Stay Calm, Cool, Collective, AND Professional - Remaining professional is crucial when dealing with negative online reviews. Avoid getting heated in your response and start by addressing the customer by name and apologizing for their less than satisfactory experience. If they have posted a lengthy review, make sure to respond to each one of their concerns. Your customers want to feel like they are being heard and that their feedback is valuable.

Put a Positive Spin on the Situation - Look at responding to reviews as not only an opportunity to right a wrong but also as an opportunity to promote the best parts of your business. Try promoting what your business does well while addressing the consumer’s issues at the same time. For example, “Our dealership is widely known for our excellent customer service and we apologize for missing the mark.”

Look at it as a Learning Experience - We recommend going over negative reviews with your employees. It’s important to make sure your entire team is on the same page and that they know exactly what customers might have issues with. If your employees are made aware of negative reviews, they can take action in the future to eliminate issues before they even occur.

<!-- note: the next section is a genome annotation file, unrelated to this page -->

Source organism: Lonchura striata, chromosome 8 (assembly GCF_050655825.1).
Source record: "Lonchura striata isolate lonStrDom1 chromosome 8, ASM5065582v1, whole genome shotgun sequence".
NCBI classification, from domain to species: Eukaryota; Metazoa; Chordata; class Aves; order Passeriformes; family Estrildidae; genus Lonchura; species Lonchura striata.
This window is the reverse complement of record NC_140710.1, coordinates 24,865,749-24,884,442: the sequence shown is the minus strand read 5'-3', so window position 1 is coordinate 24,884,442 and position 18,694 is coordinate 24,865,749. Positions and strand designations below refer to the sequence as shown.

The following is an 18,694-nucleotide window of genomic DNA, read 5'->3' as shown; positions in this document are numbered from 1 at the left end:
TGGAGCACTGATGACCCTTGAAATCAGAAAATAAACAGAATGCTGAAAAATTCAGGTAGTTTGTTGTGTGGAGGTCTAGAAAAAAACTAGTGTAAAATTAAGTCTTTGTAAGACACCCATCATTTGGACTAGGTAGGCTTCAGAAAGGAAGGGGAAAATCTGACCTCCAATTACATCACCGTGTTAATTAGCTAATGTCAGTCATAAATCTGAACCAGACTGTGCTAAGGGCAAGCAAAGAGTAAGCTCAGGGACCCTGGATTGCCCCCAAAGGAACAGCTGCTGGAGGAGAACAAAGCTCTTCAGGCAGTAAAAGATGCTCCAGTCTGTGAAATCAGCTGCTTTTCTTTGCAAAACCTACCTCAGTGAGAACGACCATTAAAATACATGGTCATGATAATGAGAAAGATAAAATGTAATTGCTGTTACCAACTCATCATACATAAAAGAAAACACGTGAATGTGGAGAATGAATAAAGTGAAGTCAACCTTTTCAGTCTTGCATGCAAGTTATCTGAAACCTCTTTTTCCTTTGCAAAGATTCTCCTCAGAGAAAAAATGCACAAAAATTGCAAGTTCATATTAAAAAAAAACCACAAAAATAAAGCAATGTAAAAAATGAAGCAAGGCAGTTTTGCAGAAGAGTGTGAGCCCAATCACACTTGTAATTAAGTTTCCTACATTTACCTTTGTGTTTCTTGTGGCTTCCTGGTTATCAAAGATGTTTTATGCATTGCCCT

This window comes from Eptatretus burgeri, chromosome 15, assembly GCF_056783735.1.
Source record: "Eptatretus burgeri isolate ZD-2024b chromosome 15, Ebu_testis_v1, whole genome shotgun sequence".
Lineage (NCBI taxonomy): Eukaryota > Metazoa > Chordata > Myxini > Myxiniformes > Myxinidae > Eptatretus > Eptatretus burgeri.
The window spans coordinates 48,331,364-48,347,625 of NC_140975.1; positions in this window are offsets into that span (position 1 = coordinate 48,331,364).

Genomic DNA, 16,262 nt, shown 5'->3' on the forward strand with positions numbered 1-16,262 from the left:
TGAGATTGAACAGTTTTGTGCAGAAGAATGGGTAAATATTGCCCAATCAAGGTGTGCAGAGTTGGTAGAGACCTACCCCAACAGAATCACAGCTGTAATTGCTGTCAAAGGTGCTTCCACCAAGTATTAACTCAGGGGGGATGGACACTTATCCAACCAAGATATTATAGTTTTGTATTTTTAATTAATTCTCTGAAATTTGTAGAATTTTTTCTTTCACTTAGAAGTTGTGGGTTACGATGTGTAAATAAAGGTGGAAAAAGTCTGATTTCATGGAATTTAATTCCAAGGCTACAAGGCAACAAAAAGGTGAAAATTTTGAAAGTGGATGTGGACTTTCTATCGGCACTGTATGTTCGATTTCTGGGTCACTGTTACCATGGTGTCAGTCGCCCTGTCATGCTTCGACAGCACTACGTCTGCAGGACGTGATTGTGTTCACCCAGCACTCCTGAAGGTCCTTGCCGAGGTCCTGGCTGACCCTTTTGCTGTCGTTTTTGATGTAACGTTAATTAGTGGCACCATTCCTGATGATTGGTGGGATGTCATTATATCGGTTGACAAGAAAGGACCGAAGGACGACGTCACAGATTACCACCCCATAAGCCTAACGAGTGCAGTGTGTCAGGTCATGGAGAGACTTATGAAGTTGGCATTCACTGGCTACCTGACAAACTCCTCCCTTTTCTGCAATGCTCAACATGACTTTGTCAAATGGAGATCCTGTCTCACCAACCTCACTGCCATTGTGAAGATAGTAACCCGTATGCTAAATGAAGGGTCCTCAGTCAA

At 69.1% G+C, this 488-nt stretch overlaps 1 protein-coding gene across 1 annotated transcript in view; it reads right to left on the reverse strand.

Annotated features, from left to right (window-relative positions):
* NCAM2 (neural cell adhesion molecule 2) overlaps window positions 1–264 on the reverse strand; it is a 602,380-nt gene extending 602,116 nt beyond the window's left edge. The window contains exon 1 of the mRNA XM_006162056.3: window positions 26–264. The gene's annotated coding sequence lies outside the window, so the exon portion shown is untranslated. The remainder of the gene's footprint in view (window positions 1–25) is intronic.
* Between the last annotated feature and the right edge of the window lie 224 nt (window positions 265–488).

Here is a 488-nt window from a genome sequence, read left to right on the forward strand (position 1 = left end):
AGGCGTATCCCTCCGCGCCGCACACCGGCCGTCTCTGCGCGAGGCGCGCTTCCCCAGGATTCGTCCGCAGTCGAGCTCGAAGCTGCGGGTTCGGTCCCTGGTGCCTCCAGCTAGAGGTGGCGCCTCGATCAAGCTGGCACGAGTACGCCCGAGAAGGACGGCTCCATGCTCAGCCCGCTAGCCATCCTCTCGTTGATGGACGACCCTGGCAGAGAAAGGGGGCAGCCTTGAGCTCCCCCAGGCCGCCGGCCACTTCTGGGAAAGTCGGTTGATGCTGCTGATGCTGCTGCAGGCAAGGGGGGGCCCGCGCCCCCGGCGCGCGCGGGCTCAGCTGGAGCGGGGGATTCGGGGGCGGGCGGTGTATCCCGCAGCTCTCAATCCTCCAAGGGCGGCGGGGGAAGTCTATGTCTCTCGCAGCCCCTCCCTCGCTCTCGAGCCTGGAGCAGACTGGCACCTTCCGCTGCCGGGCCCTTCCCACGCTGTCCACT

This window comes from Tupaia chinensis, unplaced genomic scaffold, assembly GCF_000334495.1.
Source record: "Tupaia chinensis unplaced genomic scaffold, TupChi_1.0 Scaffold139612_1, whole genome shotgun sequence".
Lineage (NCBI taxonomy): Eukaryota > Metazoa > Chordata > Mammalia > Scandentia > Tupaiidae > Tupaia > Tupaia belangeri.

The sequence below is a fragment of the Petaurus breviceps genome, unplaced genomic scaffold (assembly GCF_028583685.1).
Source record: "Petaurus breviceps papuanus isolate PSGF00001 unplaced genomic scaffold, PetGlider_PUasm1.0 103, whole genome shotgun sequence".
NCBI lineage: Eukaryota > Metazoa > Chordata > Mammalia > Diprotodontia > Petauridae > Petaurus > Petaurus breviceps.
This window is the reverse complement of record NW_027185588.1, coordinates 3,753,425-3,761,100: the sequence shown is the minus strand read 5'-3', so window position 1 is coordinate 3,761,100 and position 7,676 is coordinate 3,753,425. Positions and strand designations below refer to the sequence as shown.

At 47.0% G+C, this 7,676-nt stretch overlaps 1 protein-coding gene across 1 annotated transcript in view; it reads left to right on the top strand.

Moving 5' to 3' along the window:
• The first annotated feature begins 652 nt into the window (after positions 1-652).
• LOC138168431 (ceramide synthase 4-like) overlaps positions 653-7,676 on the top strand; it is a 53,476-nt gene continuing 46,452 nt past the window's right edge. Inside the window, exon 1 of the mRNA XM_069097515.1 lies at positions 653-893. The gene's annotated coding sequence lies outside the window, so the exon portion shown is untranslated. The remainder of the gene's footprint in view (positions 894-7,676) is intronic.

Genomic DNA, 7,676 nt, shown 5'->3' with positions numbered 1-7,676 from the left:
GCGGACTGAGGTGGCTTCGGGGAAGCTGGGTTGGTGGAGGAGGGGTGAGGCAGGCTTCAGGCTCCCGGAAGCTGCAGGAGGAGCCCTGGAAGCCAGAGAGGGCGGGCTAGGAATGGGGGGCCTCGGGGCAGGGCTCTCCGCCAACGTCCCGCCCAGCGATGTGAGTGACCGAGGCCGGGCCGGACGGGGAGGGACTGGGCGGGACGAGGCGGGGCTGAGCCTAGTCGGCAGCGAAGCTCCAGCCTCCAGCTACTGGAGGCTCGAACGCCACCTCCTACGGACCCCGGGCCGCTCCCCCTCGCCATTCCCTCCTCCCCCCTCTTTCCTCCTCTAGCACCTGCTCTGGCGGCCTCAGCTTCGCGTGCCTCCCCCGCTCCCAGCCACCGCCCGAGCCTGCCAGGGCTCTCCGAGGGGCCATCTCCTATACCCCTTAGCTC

Remember, if you respond to reviews the right way and address a customer’s complaint, you could always receive an updated review from the same customer praising how you handled the situation. Reputation is everything in the business world and we want to make sure you are always looking your best online. So, good or bad - make sure you’re responding to your online reviews and tackling any issues head-on and professionally.

1 - Moz
2 - Stat Labs
Trader Online Web Developer